Wild About Movies Grade: A
(The best movie of the year, thus far!)
In a world where nothing is as it appears, an illusionist and a police inspector face off in a challenge of wills that attempts to determine where reality ends and magic begins…all the while blurring the line between power and corruption, love and devotion, vigilance and mania and ultimately, life and death.
A supernatural mystery that combines romance, politics and magic, The Illusionist is the latest film from the producers of the Oscar® winners Crash and Sideways. The film stars Academy Award® nominees Edward Norton (Fight Club, American History X) and Paul Giamatti (Cinderella Man, Sideways) as two men pitted against each other in a battle of wits. Norton plays a mysterious stage magician, Eisenheim, who bends nature’s laws to his will in front of awestruck crowds. Giamatti co-stars as Vienna’s shrewd Chief Inspector Uhl, a man committed to uphold the law and for whom magic holds no place in his ordered world. Jessica Biel (Elizabethtown) shares the screen as the beautiful and enigmatic Sophie von Teschen, who finds her future inexorably altered when she encounters the man called Eisenheim, and Eisenheim comes dangerously close to unlocking the dark secret of the monarchy that she holds.
When Eisenheim begins to perform his astounding illusions in Vienna, word quickly spreads of his otherworldly powers…even reaching the ears of one of Europe’s most powerful and pragmatic men, Crown Prince Leopold (Rufus Sewell, Dark City). Certain that the illusionist is nothing more than an accomplished fraud, Leopold attends one of Eisenheim’s shows, convinced that he can debunk him during the performance. But when the Prince’s beautiful fiancé and companion, Sophie von Teschen, assists the magician onstage, Eisenheim and Sophie recognize each other from their childhoods—and a dormant love affair is rekindled. With Eisenheim and Leopold vying for Sophie’s affection, it quickly becomes apparent that both will go to any length to claim and keep her love.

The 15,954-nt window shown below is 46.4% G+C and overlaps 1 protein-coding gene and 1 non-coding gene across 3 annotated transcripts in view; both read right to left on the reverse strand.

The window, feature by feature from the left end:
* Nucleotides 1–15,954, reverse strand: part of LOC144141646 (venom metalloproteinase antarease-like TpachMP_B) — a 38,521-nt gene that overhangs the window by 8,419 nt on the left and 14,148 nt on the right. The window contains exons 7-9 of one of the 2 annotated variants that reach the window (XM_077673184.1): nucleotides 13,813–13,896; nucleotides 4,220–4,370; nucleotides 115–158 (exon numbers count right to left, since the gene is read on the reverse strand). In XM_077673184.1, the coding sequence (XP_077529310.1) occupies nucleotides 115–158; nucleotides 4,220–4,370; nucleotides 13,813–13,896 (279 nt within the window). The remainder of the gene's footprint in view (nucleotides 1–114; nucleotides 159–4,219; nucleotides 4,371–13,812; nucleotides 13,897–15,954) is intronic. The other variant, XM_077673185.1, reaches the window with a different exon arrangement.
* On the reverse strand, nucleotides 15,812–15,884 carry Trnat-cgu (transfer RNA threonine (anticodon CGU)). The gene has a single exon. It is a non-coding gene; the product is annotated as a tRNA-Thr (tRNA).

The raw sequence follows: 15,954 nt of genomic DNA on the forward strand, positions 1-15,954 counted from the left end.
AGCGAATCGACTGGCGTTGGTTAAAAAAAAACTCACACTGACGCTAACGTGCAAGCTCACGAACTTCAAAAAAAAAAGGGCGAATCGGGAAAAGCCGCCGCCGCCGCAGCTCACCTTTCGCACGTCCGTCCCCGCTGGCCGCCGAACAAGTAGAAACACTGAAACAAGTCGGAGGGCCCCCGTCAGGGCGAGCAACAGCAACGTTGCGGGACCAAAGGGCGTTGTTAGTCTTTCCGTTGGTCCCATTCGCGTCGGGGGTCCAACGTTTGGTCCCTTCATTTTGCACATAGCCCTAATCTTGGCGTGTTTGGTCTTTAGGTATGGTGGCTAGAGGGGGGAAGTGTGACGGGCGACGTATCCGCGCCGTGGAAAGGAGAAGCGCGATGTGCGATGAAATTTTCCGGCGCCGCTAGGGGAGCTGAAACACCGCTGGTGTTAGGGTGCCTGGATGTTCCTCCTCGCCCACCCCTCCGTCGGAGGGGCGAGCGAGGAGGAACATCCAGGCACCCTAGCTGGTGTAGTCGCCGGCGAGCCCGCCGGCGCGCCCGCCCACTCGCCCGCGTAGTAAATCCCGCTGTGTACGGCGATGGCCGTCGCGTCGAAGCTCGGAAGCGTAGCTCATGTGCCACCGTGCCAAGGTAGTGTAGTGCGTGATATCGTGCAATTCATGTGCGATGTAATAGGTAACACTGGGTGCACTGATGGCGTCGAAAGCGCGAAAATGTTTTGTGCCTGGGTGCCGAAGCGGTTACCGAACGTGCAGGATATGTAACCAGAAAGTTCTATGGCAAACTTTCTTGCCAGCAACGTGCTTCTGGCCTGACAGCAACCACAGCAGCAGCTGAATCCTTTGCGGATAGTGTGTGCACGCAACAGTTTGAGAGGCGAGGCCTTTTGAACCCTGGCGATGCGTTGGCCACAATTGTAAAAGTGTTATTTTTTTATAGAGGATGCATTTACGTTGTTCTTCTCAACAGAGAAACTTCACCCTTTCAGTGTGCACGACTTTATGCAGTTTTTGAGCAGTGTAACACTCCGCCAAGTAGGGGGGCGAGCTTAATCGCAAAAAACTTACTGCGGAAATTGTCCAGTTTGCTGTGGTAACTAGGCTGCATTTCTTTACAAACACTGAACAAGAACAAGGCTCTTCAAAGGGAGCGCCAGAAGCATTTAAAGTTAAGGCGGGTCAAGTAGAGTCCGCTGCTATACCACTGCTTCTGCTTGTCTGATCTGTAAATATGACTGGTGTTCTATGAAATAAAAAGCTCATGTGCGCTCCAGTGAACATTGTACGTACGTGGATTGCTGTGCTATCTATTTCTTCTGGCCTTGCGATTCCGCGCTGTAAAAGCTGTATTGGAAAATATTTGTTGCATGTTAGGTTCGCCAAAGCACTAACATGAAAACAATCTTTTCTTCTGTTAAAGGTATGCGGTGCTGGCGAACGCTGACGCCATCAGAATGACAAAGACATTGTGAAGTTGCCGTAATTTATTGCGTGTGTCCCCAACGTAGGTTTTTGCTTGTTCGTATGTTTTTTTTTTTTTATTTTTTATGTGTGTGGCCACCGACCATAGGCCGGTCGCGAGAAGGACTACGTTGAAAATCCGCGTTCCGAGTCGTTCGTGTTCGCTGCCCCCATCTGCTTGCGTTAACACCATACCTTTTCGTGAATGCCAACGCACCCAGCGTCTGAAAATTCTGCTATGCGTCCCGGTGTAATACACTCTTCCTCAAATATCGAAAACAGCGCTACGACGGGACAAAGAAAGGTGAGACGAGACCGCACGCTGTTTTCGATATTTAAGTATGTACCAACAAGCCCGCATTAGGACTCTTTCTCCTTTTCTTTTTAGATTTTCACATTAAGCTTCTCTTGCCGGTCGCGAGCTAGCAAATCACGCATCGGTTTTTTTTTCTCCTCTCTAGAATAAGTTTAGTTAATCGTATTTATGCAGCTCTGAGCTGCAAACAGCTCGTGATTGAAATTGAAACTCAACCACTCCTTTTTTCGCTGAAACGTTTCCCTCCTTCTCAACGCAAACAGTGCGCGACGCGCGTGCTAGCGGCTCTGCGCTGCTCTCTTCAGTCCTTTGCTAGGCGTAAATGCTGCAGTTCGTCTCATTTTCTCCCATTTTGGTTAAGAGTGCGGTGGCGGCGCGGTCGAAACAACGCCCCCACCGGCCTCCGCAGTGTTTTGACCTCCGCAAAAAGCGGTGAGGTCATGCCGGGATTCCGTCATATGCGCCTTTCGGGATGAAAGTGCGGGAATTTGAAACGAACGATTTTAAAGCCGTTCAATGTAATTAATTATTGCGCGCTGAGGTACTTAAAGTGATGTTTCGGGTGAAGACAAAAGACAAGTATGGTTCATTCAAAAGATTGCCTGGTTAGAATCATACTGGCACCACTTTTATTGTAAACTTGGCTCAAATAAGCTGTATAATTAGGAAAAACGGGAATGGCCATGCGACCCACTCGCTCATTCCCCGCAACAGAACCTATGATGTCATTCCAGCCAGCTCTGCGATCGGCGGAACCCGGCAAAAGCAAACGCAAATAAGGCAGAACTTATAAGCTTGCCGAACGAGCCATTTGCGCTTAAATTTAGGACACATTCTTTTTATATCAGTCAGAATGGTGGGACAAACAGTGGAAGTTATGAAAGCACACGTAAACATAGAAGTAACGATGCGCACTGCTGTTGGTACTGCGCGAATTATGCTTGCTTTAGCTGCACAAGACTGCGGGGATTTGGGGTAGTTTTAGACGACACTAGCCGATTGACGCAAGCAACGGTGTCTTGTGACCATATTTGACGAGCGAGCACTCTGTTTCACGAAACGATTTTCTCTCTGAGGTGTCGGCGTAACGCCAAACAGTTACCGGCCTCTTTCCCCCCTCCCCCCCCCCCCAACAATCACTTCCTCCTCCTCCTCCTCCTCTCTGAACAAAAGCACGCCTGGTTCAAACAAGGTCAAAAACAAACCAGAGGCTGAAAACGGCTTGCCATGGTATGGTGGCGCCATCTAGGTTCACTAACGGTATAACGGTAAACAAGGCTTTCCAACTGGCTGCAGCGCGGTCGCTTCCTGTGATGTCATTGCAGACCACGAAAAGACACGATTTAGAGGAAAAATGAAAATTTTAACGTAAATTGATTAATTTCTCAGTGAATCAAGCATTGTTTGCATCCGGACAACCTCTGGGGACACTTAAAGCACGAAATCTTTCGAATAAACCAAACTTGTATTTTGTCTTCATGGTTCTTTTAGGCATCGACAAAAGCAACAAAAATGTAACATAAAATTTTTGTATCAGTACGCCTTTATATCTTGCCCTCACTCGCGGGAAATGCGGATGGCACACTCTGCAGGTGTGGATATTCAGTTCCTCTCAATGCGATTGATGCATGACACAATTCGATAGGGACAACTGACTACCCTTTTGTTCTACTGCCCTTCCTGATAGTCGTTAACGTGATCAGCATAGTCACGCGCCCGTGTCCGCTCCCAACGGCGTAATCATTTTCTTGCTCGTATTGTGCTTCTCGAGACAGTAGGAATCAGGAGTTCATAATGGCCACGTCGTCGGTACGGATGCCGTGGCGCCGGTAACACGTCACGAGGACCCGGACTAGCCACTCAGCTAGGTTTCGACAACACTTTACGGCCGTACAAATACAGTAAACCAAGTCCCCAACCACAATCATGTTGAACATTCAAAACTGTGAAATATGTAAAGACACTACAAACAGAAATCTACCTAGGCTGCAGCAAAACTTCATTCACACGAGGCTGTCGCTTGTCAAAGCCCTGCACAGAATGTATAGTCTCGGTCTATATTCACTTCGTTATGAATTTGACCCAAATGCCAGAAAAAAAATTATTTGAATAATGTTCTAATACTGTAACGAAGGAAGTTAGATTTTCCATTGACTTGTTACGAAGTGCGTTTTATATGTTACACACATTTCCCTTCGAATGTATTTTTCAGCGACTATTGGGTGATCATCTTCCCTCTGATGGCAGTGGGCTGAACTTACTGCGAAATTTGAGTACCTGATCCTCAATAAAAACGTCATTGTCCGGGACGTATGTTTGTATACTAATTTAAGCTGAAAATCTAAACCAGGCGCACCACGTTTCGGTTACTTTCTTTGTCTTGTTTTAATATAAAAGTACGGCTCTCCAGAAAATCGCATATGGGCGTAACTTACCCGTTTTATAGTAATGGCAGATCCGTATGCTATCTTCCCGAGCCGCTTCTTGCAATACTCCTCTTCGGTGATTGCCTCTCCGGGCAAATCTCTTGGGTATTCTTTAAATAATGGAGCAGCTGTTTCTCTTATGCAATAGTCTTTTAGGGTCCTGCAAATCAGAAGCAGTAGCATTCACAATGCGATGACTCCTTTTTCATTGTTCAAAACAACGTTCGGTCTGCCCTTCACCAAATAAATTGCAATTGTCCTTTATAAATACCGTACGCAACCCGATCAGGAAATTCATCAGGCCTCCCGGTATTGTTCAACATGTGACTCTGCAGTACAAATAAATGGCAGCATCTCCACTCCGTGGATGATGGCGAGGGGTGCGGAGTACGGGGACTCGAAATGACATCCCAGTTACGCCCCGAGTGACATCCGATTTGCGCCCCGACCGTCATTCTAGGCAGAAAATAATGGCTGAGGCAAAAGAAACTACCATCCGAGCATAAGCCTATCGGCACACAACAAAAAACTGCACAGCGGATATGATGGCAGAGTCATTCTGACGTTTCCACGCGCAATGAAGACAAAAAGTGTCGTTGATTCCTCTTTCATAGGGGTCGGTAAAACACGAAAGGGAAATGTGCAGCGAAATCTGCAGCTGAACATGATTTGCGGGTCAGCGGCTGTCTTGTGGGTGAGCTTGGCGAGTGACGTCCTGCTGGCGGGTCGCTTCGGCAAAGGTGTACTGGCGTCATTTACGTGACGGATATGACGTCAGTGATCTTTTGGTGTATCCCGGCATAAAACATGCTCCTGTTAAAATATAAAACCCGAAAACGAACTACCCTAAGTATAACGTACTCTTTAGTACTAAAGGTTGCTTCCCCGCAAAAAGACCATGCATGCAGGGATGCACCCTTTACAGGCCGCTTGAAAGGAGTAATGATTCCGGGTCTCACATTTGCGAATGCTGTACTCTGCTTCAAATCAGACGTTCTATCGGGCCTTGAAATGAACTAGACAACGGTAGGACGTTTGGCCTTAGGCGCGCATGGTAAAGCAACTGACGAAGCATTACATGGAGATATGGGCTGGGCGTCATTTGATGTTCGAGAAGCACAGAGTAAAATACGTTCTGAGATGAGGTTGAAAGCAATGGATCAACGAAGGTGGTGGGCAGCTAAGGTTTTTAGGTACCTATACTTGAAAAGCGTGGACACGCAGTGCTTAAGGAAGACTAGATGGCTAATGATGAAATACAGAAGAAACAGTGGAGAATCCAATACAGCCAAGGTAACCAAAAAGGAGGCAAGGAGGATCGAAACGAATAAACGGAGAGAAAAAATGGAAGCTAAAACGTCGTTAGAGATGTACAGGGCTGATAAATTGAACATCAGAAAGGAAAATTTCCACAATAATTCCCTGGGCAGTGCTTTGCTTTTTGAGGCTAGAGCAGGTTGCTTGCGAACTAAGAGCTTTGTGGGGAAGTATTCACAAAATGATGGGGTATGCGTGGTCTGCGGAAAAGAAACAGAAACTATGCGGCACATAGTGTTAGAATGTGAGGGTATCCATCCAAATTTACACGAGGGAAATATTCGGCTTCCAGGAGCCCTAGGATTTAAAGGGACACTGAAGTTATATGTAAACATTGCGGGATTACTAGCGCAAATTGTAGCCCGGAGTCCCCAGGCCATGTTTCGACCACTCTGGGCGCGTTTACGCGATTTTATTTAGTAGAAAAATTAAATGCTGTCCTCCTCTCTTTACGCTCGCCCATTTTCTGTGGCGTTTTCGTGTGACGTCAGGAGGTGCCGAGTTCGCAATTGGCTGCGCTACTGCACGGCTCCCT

As the clandestine romance continues, Uhl is charged by Leopold to intensify his efforts to expose Eisenheim, even while the magician gains a devoted and vocal public following. With Uhl doggedly searching for the reasons and the man behind the trickery, Eisenheim prepares to execute his greatest illusion yet.
STARRING: Edward Norton, Jessica Biel, Paul Giamatti, Rufus Sewell
DIRECTOR: Neil Burger
STUDIO: Yari Film Group
Behind The Scenes
According to an ages-old chemical philosophy known as alchemy, one can transform one element into another, such as a base metal into gold. Yet alchemic processes can and do happen in our day…. When Neil Burger first read Pulitzer Prize-winner Steven Millhauser’s short story “Eisenheim the Illusionist” (published in the collection The Barnum Museum), he was duly impressed with the story, but wasn’t quite certain how to go about instigating his alchemic transformation from story into film. He remembers, “It’s a beautiful gem of a story, lyrical and transcendent. The images and tone of it are quite cinematic, but the story itself is more of a fragment and somehow, not a film. I loved the story, but it wasn’t immediately clear how to solve the narrative puzzle and transform it into a full-blown movie.”
While Burger was in the process of editing his debut (and later to be award-winning) feature, Interview with the Assassin, he happened to be talking with the film’s producers, Brian Koppelman and David Levien, about the difficulty of depicting magic on-screen. “I mentioned there was a short story I had always wanted to make into a film, and they both finished my sentence by asking, ‘Is it “Eisenheim the Illusionist”?’ They knew the story well, but admitted to being unsure about how to make it into a film. Bluffing somewhat, I assured them that I knew exactly how.”
Koppelman and Levien then set out to acquire the rights to the short story. David Levien says, “We were delighted to find the rights were available, but there was no time to lose. We called Neil and told him there was good news and bad news: the good news was we had the rights; and the bad news was that we had a short option period…and the script had to be written in six months.”